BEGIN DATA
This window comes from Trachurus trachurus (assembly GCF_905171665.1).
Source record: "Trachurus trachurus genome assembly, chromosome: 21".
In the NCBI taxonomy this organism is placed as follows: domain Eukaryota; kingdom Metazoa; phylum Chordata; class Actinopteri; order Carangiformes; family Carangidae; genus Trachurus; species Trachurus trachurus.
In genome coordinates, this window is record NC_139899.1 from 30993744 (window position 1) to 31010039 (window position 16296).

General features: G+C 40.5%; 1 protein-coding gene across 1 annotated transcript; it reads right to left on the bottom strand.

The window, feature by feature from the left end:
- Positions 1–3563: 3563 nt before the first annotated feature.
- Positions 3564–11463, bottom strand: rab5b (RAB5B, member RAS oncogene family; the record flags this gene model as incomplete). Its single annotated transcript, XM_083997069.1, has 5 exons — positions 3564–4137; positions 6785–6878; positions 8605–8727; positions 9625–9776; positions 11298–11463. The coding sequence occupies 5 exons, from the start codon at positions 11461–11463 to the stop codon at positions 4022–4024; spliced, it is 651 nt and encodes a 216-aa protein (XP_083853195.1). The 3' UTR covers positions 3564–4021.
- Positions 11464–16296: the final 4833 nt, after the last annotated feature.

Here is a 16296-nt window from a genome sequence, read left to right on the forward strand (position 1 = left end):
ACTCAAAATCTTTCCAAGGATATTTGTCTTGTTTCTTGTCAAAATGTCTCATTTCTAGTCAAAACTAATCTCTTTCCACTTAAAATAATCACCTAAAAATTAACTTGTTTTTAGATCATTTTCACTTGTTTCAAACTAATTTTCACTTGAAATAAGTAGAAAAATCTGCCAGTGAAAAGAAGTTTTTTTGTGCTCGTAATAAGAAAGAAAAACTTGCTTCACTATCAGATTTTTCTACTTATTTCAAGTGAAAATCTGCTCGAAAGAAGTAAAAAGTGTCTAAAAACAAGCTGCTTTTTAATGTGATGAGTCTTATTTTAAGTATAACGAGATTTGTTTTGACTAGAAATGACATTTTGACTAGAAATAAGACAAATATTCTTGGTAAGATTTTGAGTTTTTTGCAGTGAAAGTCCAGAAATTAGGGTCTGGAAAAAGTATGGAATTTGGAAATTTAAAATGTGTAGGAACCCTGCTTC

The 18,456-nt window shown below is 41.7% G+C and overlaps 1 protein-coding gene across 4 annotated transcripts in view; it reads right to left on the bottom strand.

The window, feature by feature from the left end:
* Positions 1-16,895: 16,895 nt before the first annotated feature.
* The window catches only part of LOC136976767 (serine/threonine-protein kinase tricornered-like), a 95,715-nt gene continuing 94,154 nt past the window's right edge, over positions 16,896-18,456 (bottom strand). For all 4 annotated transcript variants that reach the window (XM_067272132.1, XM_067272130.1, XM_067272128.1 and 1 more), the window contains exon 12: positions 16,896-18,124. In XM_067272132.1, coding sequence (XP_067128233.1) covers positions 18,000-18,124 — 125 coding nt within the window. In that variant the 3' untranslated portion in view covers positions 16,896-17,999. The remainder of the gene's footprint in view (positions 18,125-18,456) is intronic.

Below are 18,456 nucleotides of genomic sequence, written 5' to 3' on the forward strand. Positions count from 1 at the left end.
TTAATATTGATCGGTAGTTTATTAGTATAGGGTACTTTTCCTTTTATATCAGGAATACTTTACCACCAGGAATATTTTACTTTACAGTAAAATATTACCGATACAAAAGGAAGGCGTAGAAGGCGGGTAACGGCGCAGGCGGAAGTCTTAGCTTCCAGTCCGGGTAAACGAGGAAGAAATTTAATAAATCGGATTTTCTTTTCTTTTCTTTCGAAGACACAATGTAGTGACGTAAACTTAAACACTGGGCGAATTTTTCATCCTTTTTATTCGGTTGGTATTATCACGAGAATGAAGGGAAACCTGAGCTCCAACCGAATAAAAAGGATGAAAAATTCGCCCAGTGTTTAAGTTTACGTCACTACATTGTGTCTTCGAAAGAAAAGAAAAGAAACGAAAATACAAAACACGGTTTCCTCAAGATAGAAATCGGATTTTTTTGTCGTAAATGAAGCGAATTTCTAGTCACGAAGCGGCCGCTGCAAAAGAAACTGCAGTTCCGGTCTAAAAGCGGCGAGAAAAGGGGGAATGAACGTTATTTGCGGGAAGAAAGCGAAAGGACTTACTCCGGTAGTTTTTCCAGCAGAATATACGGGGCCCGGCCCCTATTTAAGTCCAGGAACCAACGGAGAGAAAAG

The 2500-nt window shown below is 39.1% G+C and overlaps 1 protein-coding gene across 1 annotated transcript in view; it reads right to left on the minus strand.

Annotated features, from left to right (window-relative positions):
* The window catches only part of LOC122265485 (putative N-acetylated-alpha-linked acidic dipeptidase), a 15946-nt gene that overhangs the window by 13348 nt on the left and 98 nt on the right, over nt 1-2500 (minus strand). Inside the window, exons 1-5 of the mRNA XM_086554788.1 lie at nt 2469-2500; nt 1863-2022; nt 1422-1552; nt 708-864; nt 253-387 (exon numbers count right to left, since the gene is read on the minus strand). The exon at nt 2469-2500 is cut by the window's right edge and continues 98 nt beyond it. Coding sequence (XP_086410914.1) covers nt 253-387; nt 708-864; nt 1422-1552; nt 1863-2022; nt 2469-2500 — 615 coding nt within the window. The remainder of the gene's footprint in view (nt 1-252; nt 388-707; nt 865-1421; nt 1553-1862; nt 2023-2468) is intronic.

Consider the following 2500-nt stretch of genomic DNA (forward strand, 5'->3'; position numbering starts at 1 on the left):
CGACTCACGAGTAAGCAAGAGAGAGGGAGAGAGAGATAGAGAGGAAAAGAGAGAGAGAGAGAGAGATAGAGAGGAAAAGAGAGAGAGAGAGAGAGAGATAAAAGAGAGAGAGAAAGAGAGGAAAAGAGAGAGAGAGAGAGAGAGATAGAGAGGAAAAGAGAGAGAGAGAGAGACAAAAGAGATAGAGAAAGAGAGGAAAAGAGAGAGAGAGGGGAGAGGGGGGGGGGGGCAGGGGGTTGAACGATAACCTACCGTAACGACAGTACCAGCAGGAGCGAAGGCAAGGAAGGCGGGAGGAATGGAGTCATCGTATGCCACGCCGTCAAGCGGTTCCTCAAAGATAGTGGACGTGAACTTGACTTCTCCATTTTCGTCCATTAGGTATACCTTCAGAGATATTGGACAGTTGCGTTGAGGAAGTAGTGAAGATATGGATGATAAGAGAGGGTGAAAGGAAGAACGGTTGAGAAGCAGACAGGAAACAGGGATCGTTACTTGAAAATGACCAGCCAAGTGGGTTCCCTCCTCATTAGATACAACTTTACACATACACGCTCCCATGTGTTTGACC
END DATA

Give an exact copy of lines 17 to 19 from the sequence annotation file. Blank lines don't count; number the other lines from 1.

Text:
TTAATATTGATCGGTAGTTTATTAGTATAGGGTACTTTTCCTTTTATATCAGGAATACTTTACCACCAGGAATATTTTACTTTACAGTAAAATATTACCGATACAAAAGGAAGGCGTAGAAGGCGGGTAACGGCGCAGGCGGAAGTCTTAGCTTCCAGTCCGGGTAAACGAGGAAGAAATTTAATAAATCGGATTTTCTTTTCTTTTCTTTCGAAGACACAATGTAGTGACGTAAACTTAAACACTGGGCGAATTTTTCATCCTTTTTATTCGGTTGGTATTATCACGAGAATGAAGGGAAACCTGAGCTCCAACCGAATAAAAAGGATGAAAAATTCGCCCAGTGTTTAAGTTTACGTCACTACATTGTGTCTTCGAAAGAAAAGAAAAGAAACGAAAATACAAAACACGGTTTCCTCAAGATAGAAATCGGATTTTTTTGTCGTAAATGAAGCGAATTTCTAGTCACGAAGCGGCCGCTGCAAAAGAAACTGCAGTTCCGGTCTAAAAGCGGCGAGAAAAGGGGGAATGAACGTTATTTGCGGGAAGAAAGCGAAAGGACTTACTCCGGTAGTTTTTCCAGCAGAATATACGGGGCCCGGCCCCTATTTAAGTCCAGGAACCAACGGAGAGAAAAG

The 2500-nt window shown below is 39.1% G+C and overlaps 1 protein-coding gene across 1 annotated transcript in view; it reads right to left on the minus strand.

Annotated features, from left to right (window-relative positions):